Q: Who was the first German you saw after you’d surrendered?

A: Who was he? Well, I don’t know, but they came in and shook the blokes hands and said they’re very gallant fighters, and they were quite proud of us, and said you done well.


Q: So, what happened then, were you taken out and marched off?

A: we were just taken out and marched towards the edge of town, into a big Church [Eusebius]. Next morning, marched about ten miles into a big building and all the wounded were attended to. I was put to sleep, and well, I’d say there’s a lot of shrapnel still in there, anyway. See, the last time I had to have an x-ray, when I had my bowel trouble, my chest and stomach were x-rayed, and the Doctor says, “Have you had an accident?”, and I said, “No, why, can you see bits?”, “Yes” he said, “There’s two or three large pieces in you”. So, there are still shrapnel pieces in me. There were no x-rays in Germany, so there wasn’t much taken out, I just had a tube fitted in my back, draining it, but most of the shrapnel got left in.


Q: Did you see Lieutenant Grayburn from the time you were on the Bridge?

A: Only when he joined me, when he was hit. We were both wounded at the same time, together. I met him in the building, along with Mitchell, there was the three of us. He got his wound seen to, as he wasn’t too badly wounded, the first one. He went out again to lead his Platoon, and he came back again later on, wounded again. The third time he was hit, it was all over, dead.


Q: Right, so did you have anything to eat or drink?

A: No, not at all. Oh, do you mean like when we . . . . after the battle? After the battle, it was two days before we had anything.


Q: What did you eat during [the battle]?

We had [something] to drink on the second day, but no food, we had hardly any food at all. Even when we got to the Stalag, we were starved.


Q: What sort of food did you have during the battle?

A: Well, it was nothing really, we didn’t have anything. We all had haversack lunches, that’s about all. We did have some other bits and pieces, that we took ourselves, chocolate and stuff. There was no other food issued. We did get a couple of cups of tea, but then the water was stopped - even the toilets weren’t flushing, so it was all cut off.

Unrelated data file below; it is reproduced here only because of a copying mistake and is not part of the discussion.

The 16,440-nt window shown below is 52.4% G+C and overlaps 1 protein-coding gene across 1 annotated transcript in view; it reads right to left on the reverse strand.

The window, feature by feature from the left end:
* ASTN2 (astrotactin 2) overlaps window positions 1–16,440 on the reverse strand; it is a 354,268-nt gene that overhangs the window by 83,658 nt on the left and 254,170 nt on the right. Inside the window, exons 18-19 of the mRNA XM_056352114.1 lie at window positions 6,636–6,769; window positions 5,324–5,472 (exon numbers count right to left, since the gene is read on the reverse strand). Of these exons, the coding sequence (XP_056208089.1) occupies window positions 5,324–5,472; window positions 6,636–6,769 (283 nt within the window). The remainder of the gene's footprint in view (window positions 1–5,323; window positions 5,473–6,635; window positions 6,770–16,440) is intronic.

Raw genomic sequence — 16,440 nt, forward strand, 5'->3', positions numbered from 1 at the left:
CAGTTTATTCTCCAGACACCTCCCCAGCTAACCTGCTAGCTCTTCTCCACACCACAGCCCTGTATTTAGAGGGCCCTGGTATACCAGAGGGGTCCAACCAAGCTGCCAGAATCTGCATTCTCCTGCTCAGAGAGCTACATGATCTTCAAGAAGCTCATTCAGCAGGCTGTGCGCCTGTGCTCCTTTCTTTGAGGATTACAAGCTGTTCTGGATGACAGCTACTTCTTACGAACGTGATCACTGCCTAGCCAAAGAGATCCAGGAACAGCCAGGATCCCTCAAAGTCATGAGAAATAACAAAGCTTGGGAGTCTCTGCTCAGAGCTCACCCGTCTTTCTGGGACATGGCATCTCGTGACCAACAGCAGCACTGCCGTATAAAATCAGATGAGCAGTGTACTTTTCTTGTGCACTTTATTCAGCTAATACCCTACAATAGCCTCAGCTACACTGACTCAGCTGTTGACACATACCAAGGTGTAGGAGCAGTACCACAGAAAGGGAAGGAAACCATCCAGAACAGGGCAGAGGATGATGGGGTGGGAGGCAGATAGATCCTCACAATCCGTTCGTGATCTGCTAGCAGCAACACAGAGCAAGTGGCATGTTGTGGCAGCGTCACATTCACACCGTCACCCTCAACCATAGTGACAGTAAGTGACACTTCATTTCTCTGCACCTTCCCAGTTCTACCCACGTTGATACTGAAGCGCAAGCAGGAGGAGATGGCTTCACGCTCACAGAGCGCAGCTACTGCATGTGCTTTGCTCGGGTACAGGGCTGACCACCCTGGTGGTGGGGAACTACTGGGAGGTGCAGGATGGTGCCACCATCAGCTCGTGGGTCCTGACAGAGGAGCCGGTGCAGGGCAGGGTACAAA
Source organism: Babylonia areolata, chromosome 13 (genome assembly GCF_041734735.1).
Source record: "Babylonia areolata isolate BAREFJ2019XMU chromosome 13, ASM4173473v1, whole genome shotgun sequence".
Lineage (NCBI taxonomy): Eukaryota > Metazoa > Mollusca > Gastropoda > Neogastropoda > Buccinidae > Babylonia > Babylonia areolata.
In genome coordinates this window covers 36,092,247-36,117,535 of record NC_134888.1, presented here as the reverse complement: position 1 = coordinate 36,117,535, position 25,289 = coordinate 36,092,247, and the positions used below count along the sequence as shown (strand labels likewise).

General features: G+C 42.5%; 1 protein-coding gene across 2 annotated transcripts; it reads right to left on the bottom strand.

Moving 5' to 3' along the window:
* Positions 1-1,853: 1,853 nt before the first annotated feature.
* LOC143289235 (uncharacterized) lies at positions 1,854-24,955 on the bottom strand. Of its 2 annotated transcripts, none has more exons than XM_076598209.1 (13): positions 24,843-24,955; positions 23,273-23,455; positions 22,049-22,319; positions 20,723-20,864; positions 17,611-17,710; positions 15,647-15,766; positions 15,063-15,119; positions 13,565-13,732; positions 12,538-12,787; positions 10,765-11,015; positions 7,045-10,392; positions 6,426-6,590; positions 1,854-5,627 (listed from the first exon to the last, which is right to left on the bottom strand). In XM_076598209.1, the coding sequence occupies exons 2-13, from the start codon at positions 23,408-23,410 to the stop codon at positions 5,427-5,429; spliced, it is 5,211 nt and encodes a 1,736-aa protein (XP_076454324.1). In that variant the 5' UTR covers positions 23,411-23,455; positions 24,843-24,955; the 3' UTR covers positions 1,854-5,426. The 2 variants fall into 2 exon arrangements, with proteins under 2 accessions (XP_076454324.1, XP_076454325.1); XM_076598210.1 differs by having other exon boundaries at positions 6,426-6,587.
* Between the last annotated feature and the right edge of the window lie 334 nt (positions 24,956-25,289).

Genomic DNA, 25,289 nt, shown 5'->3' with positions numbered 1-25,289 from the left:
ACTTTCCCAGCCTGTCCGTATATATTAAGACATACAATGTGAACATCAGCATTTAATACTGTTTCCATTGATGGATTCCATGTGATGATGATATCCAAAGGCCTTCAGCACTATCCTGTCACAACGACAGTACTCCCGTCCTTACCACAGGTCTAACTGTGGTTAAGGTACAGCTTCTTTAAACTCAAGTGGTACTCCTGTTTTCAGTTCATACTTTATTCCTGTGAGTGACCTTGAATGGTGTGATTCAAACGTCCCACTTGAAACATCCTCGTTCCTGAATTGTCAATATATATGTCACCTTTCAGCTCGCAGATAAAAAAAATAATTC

Q: You mentioned that during the march, when the Germans were marching you away, you were marching in line faster than the Germans could keep up?

A: Yes, we were galloping, really setting a good pace, playing them, we were, singing all the different songs, which they didn’t like and they told us to shut up as we sand, “There’ll always be an England” and the “Mersailles”, and all that kind of stuff, and we had our emergency ration tins, which we were banging on behind the guards backs. They were stopping civilians, and taking their bikes off them, trying to keep up with us. They couldn’t slow us down, we were so fit, even though three parts of us were wounded, them galloping along [and bellowing], didn’t stop me one inch, not one bit.


Q: So, after they dressed your wound, what happened? Did you have some time to sit around?

A: Well, they took us to this big building, then got straight into an ambulance about 10 miles away, put into a big hut, and slept on the floor all night. There was one or two beds in there, but the wounded, we were the last ones in, so we slept on the floor. Then we were put into box cars, a couple of days later, and taken into Germany, well, taken further into Germany. It was in Limburg we finished up. Put up there for a few days, for me it was few weeks, attending to my wounds in the Hospital there. The remainder of the prisoners of war were big marquees outside and there was a few more wounded in there, because there was an air raid and the Germans told the blokes to get in and they tried to give me the old ‘v’ sign and one Jerry fired a shot gun at them and one or two got wounded, so there were a few more for the Hospital, and still playing the Jerries up. Then we were taken from there. I was still in Hospital and Ron Holt [2], that one I told you about, he came to me and said they was all moving out, “what about coming with us?” So I discharged myself from the Hospital and I went with them.